NOTE: T(Dough with 15% emulsion), T(Dough with 20%emulsion), T3 (Dough with 25% emulsion)

 

 Table 2: Average Tyrosine (mg/100g) values observed in SHPP stored at room temperature

Treatments 0 day 10 day 20 day 30 day Mean ± S.E. for storage
T1 2.04±0.01 aA 2.91±0.02 bA 4.13±0.00 cA 4.53±0.01 dB 3.40±0.30
T2 2.07±0.02 aA 2.89±0.02 bA 3.14±0.01 cB 4.65±0.03 dA 3.19±0.28
T3 1.92±0.03 aB 2.17±0.02 bB 2.71±0.04 cC 3.18±0.02 dC 2.49±0.15

Values in the same row with the different superscript are differ significantly (P≤0.01)

NOTE: T– Dough with 15% emulsion, T-Dough with 20%emulsion, T3- Dough with 25% emulsion

 

Table 3: Average TBARS (mg of malonaldehyde / Kg) values observed in SHPP stored at room temperature

Treatments 0 day 10 day 20 day 30 day Mean ± S.E. during storage
T1 0.182±0.01dB 0.547±0.04 c 0.812±0.04b 1.29±0.01aC 0.71±0.12
T2 0.221±0.01 dA 0.524±0.06 c 0.744±0.03 b 1.32±0.01 aB 0.70±0.12
T3 0.166±0.05 dC 0.521±0.01 c 0.730±0.06 b 1.36±0.01 aA 0.70±0.13

Values in the same column with the different superscript are significantly different (P≤0.05).

NOTE: T– Dough with 15% emulsion, T-Dough with 20%emulsion, T3- Dough with 25% emulsion

 

Table 4: Average TVC (log10 cfu/g) values observed in SHPP stored at room temperature

Treatments 0  day 10  day 20  day 30  day Mean ± S.E. during storage
T1 2.59±0.03 a 2.69±0.03 bB 3.04±0.02 cB 3.41±0.008 dB 2.93±0.10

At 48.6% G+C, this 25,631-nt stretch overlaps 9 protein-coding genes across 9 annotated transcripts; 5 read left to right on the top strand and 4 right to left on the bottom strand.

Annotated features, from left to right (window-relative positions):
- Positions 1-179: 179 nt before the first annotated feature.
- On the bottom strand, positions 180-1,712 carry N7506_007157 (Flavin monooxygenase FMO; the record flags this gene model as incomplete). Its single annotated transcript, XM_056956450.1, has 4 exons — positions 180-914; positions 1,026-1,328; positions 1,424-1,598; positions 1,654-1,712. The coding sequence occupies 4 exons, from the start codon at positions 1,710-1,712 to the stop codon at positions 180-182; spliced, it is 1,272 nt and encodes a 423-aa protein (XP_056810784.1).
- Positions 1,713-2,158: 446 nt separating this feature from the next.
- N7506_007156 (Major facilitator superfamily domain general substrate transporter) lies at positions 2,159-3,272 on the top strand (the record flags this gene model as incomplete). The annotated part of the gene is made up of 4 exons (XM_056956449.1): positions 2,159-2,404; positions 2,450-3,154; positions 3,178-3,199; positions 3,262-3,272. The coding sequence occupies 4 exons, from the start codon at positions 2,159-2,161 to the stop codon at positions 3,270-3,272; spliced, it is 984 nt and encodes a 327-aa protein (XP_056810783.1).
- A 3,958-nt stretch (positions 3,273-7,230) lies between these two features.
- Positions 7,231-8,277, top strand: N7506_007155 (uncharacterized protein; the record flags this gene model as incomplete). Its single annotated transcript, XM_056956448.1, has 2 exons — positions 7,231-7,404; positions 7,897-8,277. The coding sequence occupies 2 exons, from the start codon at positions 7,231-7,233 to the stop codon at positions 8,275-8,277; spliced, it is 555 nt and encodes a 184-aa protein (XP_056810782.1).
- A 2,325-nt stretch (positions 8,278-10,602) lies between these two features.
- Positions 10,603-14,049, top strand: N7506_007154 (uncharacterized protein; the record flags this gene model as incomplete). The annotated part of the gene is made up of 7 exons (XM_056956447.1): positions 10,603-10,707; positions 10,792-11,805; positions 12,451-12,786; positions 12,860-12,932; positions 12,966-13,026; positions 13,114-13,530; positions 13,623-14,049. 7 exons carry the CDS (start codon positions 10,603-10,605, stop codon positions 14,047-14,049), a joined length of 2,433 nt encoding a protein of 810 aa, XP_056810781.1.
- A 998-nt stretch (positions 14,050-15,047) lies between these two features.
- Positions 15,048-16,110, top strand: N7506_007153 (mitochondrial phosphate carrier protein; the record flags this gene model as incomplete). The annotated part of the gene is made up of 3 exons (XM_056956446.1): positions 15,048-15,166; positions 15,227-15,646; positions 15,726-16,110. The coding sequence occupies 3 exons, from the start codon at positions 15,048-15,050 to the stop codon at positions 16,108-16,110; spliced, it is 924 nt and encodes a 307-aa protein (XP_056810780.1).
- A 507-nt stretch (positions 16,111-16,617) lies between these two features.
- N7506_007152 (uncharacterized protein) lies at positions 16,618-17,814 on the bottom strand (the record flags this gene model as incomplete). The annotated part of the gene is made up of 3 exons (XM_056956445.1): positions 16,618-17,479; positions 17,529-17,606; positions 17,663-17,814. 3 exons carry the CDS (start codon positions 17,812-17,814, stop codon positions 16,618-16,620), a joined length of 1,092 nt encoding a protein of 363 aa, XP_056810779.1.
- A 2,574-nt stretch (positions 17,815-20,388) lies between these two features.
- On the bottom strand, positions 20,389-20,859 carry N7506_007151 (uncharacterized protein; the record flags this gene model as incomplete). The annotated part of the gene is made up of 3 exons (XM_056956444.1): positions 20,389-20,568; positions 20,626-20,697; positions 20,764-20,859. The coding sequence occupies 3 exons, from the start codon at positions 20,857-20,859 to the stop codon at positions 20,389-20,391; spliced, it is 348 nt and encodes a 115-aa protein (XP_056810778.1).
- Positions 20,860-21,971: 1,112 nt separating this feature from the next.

T2 2.65±0.05 a 2.80±0.03 bA 3.10±0.02 cAB 3.53±0.01 dA 3.02±0.10
T3 2.55±0.07 a 2.86±0.03 bA 3.16±0.02 cA 3.54±0.01 dA 3.03±0.11

Means in the same row or column with different superscripts indicate significant difference (P<0.05); n=3

NOTE: T– Dough with 15% emulsion, T-Dough with 20%emulsion, T3- Dough with 25% emulsion

 

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How to cite this article

Sarvadnya, RG., Kokane, RD., Dange, A., Gadekar, YP., & Girish, PS. (2018). A Study on the Shelf life of the Spent Hen Meat Puffed Product (SHPP) Stored at Ambient Temperature. Int J Agr Life Sci, 4(3), 241-247. doi: 10.22573/spg.ijals.018.s12200091

 

CONFLICTS OF INTEREST

“The authors declare no conflict of interest”.

© 2018 by the authors; Published by SKY FOX Publishing Group, Tamilnadu, India. This article is an open access article distributed under the terms and conditions of the Creative Commons Attribution license (http://creativecommons.org/licenses/by/4.0/).